Posted August 23, 2014

Highlights from recent stories about Temple in the media

Yosipovitch discusses the science of itch on NPR's "Fresh Air"
Think itch is no big deal? Gil Yosipovitch, a world leader in itch research, understands that itch can be as debilitating as pain. "When a patient can't sleep at nighttime and wakes up scratching himself all night long, it significantly affects his capability of coping and working and enjoying life," said Yosipovitch, chair of the Department of Dermatology at Temple's School of Medicine and the founder of the International Forum for the Study of Itch. "So it starts from infancy, where you have kids who have atopic eczema. They can't sleep. Their parents can't sleep. And it also causes a vicious itch-scratch cycle."
NPR's "Fresh Air with Terry Gross" | Aug. 14, 2014

Temple breaks annual fundraising record—again
Temple raised nearly $68 million in the fiscal year that ended June 30, a record for a second consecutive year. The total was up about $2 million from the previous year, said James Dicker, Temple's vice president for institutional advancement. "There's general momentum here," Dicker told the Inquirer. President Neil Theobald arrived in January 2013, and Dicker said having a new president spurs giving. In addition, the university in the last three years has ramped up its Institutional Advancement office, which includes development and alumni relations, from 75 positions to 130. "I think we'll continue to grow," he said.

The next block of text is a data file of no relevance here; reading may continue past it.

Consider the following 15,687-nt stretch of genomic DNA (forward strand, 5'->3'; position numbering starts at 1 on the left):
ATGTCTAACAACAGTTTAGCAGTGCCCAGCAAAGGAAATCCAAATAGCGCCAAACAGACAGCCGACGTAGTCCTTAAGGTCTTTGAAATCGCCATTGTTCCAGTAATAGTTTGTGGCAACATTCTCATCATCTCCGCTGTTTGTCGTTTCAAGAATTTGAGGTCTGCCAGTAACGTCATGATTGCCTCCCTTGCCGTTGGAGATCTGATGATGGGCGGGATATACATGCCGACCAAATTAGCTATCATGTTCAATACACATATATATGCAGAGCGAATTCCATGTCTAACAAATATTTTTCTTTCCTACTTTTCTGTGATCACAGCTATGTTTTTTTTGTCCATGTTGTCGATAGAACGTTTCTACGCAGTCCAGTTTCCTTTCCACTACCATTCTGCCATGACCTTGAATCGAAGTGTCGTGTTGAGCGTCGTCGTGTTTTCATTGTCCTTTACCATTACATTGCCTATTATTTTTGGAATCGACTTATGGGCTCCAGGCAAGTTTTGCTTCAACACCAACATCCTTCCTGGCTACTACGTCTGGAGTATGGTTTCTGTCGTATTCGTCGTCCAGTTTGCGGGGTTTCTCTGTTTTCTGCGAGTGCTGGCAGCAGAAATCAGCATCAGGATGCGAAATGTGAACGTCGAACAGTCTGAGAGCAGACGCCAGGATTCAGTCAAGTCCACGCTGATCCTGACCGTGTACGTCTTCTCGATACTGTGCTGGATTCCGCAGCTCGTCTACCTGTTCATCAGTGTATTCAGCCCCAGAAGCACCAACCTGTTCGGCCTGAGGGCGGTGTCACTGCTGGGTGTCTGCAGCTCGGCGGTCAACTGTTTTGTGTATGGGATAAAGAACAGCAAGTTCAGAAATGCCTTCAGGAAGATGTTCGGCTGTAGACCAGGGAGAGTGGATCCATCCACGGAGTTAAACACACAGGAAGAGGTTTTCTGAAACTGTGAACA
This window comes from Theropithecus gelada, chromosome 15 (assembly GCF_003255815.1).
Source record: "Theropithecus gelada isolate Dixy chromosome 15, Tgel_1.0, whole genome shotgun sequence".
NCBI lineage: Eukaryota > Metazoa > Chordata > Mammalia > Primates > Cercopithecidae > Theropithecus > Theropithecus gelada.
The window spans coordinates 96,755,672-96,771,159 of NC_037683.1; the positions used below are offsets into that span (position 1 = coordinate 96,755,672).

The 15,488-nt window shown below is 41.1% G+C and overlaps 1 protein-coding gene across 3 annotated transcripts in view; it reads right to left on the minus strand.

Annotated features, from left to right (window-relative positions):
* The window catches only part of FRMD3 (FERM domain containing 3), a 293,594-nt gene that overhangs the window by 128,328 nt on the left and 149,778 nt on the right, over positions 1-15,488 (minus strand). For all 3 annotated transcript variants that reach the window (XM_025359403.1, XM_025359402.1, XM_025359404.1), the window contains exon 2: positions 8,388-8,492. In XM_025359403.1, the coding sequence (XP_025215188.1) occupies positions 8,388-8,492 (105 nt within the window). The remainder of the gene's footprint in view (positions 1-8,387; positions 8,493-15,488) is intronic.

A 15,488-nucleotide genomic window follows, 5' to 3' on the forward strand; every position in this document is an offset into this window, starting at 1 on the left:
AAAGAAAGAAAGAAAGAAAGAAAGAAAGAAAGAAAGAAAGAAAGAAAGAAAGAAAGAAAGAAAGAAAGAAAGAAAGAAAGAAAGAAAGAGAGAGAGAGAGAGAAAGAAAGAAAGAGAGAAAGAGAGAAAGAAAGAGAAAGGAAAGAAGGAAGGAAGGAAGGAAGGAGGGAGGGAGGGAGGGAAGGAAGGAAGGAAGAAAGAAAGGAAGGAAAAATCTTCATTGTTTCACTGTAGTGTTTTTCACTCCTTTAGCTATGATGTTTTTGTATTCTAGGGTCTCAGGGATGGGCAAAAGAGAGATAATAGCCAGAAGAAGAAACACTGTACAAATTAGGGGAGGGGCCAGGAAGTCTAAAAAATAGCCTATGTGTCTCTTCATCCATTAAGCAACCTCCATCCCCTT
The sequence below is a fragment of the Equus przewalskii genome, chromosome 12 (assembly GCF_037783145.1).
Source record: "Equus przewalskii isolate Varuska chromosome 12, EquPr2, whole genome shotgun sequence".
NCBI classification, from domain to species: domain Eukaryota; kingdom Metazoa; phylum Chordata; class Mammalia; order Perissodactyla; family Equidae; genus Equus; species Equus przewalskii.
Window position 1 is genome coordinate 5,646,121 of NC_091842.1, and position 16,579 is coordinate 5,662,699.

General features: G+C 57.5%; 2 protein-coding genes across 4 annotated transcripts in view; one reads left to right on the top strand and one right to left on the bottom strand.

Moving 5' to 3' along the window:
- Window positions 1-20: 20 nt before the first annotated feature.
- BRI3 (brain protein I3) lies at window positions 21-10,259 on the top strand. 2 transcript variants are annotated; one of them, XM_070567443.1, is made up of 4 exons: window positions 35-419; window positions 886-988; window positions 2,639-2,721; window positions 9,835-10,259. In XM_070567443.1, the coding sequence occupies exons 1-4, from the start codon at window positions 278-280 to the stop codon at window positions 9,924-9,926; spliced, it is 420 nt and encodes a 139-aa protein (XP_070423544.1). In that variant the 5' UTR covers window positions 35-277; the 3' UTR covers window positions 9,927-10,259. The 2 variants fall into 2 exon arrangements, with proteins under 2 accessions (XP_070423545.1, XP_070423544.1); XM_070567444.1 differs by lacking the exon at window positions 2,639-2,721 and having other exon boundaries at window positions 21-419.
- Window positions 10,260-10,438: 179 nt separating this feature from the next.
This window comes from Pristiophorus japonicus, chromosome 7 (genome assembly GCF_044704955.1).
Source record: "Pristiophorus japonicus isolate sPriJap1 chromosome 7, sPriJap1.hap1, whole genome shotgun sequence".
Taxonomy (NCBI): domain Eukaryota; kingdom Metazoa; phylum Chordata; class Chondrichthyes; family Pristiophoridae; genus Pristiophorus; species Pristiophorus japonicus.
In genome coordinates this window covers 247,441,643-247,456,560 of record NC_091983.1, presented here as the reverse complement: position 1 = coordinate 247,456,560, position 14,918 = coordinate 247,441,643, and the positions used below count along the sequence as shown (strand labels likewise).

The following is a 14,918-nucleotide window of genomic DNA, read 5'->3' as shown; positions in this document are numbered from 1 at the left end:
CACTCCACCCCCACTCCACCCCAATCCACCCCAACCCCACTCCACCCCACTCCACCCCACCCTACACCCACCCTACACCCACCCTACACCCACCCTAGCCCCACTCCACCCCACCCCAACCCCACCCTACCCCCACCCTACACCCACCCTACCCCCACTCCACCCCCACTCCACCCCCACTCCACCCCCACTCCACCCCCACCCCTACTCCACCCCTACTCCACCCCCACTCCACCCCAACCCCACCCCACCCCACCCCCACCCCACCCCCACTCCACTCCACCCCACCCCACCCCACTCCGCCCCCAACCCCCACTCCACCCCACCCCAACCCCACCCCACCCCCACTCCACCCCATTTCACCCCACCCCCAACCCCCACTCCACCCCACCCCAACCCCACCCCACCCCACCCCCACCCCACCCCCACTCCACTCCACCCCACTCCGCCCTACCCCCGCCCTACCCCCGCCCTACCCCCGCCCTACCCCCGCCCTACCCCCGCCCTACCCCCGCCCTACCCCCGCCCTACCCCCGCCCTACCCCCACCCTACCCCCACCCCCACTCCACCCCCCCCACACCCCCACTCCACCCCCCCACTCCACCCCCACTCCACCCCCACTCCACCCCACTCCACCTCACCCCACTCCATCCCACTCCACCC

Philadelphia Inquirer, Philadelphia Business Journal | Aug. 21, 2014

News of Temple School of Medicine HIV research finding earns global coverage
The tenacious HIV-1 virus inserts its genome permanently into its victims' DNA. Now, a Temple School of Medicine team led by Neuroscience Chair Kamel Khalili and Wenhui Hu has designed a way to snip out integrated HIV-1 genes for good. "This is one important step on the path toward a permanent cure for AIDS," said Khalili. The study marks the first successful attempt to eliminate latent HIV-1 virus from human cells. "It's an exciting discovery, but it's not yet ready to go into the clinic. It's a proof of concept that we're moving in the right direction," Khalili said. The finding by was first reported in the journal PNAS.
NBC News, Russia Today, CNTV (China), Time, Health, HealthDay, U.S. News & World Report, The Scientist, Philadelphia Inquirer, many more | July 21-Aug. 11, 2014

TV and radio capture sights and sounds of Move-In (and highlight Fly in 4)
All of the city's network TV affiliates came to campus to capture the arrival of Temple's largest freshman cohort ever. "Moving in, it's chaotic and it's fun," said freshman Kira Gensler. Freshmen are being urged to sign up for Fly in 4, Temple's new program to encourage timely graduation and reduce debt. If students meet with advisers and stay on track, said Director of Undergraduate Admissions Karin Mormando, Temple will pay for remaining courses needed to graduate after four years. "Temple works with the student to get them out in four years, hopefully we don't get a financial burden as a result of it and it's a positive for everybody," a father said.
6ABC, NBC10, CBS3, Fox29, KYW News Radio, more | Aug. 19-20, 2014

School of Medicine's Farnon shares Ebola expertise on "Today Show," ABC News, more
The Ebola virus has killed hundreds of people in West Africa, and now two American aid workers ill with Ebola have been brought to Atlanta for treatment in a tightly sealed isolation unit. The only way to control the disease's spread is to monitor infected people—and anyone they may have contacted—for symptoms, said Eileen Farnon of Temple's School of Medicine, who has worked at the Centers for Disease Control and led teams investigating past Ebola outbreaks in Africa. "You have to take people who are symptomatic out of the community so they don't continue to spread the disease," she said.
NBC's "Today Show," ABC News, Time, U.S. News & World Report, CBC (Canada), Boston Globe, Detroit Free Press, Philadelphia Inquirer, many more | Aug. 1-5, 2014

Local high school students in Temple summer program create "Gotcha" app